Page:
`We need public leadership on the cause of the ex-offender'

December 04, 2005

On June 8, Sun metro columnist Dan Rodricks sat down and wrote a column that sparked an extraordinary response. He invited Baltimore's legion of drug dealers to declare a cease-fire in the violent trade likely to lead them to an early death or prison. He promised to try to help them find legitimate jobs if they took that gamble - and he published his newsroom phone number.

As Rodricks recalls, "It was that last part, with the phone number, that got me in deep."

In the weeks and months that followed, hundreds of Baltimore dealers and addicts have called and told Rodricks why they would like to go straight. He described the reaction in a recent speech.

"The phone has not stopped ringing. ... Since June 9, my contacts with people in `the life' number more than 600. I am talking about men and women ... who have either used or sold heroin and/or cocaine ... "

"Many are older, 35 to 45, in recovery, out of prison within the last 23 months, unemployed or underemployed, and all complain that their criminal records - in the main, nonviolent and limited to narcotics charges - are obstacles to steady jobs.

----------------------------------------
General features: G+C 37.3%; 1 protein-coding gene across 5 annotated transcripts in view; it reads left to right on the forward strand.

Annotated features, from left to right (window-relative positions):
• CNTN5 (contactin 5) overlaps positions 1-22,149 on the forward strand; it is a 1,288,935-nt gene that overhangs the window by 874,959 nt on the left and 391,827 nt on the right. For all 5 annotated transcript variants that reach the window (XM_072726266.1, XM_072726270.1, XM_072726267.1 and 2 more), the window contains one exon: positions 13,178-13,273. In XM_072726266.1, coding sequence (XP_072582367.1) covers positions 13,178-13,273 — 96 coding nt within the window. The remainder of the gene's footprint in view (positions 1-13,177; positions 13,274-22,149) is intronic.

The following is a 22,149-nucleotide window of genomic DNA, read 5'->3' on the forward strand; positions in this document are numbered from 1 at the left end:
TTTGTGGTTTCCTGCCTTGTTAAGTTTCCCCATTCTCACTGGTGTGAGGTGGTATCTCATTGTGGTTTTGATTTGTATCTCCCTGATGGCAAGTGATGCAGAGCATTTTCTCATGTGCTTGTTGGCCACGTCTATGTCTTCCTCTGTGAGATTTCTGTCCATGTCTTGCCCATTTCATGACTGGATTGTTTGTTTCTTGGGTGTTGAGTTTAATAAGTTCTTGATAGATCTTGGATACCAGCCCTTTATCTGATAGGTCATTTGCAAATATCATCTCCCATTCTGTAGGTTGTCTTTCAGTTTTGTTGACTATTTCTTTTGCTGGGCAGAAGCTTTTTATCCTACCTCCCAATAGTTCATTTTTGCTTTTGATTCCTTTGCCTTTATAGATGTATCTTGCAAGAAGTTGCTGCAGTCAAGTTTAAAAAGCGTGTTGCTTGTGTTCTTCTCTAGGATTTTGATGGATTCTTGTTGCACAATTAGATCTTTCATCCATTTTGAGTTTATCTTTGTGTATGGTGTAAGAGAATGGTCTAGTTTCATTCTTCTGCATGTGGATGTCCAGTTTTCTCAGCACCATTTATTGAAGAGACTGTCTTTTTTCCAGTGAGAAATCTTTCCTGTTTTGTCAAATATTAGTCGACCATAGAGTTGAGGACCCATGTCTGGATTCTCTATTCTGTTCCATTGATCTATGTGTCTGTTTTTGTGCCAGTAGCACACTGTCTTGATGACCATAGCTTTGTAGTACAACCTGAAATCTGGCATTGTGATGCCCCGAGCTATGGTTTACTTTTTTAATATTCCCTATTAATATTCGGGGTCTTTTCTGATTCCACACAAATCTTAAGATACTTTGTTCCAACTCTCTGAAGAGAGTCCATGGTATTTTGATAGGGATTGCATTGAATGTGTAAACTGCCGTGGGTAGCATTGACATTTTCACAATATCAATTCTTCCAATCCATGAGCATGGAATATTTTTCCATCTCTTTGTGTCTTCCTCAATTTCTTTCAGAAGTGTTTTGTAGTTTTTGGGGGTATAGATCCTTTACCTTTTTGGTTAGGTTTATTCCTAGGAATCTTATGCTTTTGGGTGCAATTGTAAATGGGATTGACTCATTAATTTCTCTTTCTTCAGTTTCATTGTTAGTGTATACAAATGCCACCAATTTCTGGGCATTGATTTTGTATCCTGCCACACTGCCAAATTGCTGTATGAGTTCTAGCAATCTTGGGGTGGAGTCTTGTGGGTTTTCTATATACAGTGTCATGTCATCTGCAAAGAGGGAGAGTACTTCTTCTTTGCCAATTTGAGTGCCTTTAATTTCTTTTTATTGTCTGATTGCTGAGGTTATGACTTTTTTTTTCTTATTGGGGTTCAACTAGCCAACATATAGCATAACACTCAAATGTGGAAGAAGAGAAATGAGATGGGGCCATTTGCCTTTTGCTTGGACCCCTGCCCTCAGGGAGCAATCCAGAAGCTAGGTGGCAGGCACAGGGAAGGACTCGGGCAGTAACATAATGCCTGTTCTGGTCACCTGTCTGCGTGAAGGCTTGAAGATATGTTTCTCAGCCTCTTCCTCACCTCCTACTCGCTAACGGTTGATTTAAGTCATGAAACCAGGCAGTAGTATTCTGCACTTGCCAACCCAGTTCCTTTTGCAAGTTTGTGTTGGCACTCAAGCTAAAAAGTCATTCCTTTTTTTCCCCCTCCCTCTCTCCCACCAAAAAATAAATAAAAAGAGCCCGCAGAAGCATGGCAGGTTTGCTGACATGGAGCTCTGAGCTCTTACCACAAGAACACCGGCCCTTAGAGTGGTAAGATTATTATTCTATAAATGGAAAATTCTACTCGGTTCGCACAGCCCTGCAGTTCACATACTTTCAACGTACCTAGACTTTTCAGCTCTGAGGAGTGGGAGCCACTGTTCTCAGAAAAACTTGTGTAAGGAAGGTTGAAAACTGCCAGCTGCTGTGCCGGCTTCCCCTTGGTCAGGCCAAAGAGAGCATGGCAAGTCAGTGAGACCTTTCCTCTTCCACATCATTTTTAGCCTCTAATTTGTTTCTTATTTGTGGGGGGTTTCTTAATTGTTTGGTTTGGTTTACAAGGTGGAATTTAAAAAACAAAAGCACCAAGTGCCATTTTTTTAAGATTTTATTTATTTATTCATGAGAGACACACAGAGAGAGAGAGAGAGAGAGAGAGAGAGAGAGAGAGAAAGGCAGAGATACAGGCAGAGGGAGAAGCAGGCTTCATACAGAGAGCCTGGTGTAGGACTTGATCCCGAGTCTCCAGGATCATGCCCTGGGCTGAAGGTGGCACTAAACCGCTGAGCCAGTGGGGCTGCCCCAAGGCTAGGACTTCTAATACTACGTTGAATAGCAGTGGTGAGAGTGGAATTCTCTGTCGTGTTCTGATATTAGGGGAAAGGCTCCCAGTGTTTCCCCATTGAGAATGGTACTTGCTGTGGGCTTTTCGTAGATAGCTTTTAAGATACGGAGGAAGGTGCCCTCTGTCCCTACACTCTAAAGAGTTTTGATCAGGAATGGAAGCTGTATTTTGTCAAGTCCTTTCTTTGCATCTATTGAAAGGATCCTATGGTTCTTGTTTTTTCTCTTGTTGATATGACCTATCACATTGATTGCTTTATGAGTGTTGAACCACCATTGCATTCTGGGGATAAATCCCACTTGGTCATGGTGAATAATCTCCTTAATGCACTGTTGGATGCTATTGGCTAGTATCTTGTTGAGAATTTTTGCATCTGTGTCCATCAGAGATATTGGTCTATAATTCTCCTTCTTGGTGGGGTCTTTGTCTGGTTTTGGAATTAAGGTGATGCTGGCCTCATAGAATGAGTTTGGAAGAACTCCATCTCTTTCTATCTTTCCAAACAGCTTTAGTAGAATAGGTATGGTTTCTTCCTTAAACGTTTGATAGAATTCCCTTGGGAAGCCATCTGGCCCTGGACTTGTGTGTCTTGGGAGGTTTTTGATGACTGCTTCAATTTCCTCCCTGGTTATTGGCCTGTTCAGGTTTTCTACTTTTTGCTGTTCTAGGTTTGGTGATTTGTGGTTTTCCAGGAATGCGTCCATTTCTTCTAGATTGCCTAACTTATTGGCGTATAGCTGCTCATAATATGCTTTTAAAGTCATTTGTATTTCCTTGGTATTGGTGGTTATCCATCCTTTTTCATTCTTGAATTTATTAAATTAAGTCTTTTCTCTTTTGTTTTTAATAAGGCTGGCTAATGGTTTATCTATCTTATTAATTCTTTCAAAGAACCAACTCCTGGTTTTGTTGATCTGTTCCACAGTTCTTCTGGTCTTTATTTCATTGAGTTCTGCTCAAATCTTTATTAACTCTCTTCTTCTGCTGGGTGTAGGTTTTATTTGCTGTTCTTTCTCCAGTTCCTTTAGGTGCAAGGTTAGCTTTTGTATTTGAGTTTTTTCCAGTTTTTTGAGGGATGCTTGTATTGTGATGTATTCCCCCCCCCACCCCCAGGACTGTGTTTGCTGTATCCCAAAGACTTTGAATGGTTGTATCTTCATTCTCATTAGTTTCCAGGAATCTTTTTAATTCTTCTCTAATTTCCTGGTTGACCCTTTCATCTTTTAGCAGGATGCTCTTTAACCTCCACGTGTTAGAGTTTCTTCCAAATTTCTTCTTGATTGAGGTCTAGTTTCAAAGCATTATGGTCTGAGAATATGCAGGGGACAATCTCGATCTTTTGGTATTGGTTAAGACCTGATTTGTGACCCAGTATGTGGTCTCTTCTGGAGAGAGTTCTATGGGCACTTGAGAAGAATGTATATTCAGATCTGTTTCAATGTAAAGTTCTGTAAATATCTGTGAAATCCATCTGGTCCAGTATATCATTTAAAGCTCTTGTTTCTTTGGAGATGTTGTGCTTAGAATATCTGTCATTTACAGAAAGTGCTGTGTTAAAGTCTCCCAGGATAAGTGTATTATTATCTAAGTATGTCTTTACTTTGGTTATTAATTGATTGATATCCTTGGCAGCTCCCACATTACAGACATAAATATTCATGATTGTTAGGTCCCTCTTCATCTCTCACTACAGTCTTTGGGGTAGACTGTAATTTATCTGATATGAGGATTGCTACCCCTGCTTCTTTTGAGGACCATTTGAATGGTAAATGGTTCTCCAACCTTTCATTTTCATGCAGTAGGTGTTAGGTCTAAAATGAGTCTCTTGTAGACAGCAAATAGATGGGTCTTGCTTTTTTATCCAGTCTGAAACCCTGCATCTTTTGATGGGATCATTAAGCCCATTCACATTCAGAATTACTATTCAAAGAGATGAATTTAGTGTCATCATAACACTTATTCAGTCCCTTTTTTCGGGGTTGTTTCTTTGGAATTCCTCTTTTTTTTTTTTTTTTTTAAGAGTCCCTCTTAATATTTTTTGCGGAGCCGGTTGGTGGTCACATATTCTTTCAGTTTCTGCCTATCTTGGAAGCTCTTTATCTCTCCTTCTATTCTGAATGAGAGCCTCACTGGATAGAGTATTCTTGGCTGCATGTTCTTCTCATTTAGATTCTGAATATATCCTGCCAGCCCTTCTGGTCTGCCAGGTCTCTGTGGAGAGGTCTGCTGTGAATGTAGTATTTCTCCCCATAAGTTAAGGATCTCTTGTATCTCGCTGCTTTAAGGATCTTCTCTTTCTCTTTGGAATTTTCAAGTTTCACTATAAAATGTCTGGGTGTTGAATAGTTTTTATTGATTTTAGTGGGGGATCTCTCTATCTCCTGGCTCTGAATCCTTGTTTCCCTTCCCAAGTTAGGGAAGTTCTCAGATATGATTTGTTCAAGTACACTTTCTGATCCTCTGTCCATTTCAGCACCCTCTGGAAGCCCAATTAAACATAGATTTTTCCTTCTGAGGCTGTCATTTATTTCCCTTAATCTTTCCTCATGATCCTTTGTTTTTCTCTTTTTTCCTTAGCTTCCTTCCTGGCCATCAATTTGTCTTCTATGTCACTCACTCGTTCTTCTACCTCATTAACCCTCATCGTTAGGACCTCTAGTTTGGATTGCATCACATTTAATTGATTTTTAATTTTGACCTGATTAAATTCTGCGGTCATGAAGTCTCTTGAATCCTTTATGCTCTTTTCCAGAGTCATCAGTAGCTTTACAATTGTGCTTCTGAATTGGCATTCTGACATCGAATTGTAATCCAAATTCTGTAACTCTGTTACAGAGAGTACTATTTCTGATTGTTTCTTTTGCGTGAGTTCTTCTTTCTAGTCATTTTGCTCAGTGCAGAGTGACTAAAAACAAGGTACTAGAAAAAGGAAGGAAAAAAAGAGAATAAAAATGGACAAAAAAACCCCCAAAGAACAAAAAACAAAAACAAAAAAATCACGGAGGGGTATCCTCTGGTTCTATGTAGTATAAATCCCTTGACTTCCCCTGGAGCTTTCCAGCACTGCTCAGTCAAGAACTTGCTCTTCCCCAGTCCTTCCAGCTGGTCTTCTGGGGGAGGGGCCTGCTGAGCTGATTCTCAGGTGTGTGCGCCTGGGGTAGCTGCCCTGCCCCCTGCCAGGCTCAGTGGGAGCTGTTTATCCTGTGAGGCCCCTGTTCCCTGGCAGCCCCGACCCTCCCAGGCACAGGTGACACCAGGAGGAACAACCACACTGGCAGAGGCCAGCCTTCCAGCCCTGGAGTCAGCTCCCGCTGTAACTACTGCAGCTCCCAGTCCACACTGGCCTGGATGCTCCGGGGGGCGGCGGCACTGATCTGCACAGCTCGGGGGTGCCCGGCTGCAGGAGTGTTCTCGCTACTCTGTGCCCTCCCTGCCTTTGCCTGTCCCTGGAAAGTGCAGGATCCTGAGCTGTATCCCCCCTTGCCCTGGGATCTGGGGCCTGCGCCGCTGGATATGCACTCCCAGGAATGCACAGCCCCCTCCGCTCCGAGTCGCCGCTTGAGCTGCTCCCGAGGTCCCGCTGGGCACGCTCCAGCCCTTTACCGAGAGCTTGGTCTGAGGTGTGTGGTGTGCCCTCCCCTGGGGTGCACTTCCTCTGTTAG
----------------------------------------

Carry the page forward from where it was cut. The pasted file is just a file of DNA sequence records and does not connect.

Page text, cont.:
"Rather than push dope for $50 a day, they said they wanted a real job. The wanted out of the game because they were too old, too burned out ... too fearful of the police and the competition, too embarrassed to face their families. They wanted economic self-reliance in a way that would not land them in the jail or morgue."

Rodricks said has referred almost everybody who called to jobs, or to job training and placement agencies. He thinks at least 30 have found some kind of work but believes there is an urgent need for broader action.

"I wrote that column on June 9 because I was sick of all of this. Sick of the waste of human life. Sick of the cycle ... Sick of paying $25,000 annually to house inmates, only to have half of them return to prison within three years of release. ... We need public leadership on the cause of the ex-offender, a stated official belief in the concept of redemption and second chances, and a sustained effort to ... break the drug-fueled cycle of crime-incarceration-unemployment-crime. It's one of the great and exciting challenges in our midst."

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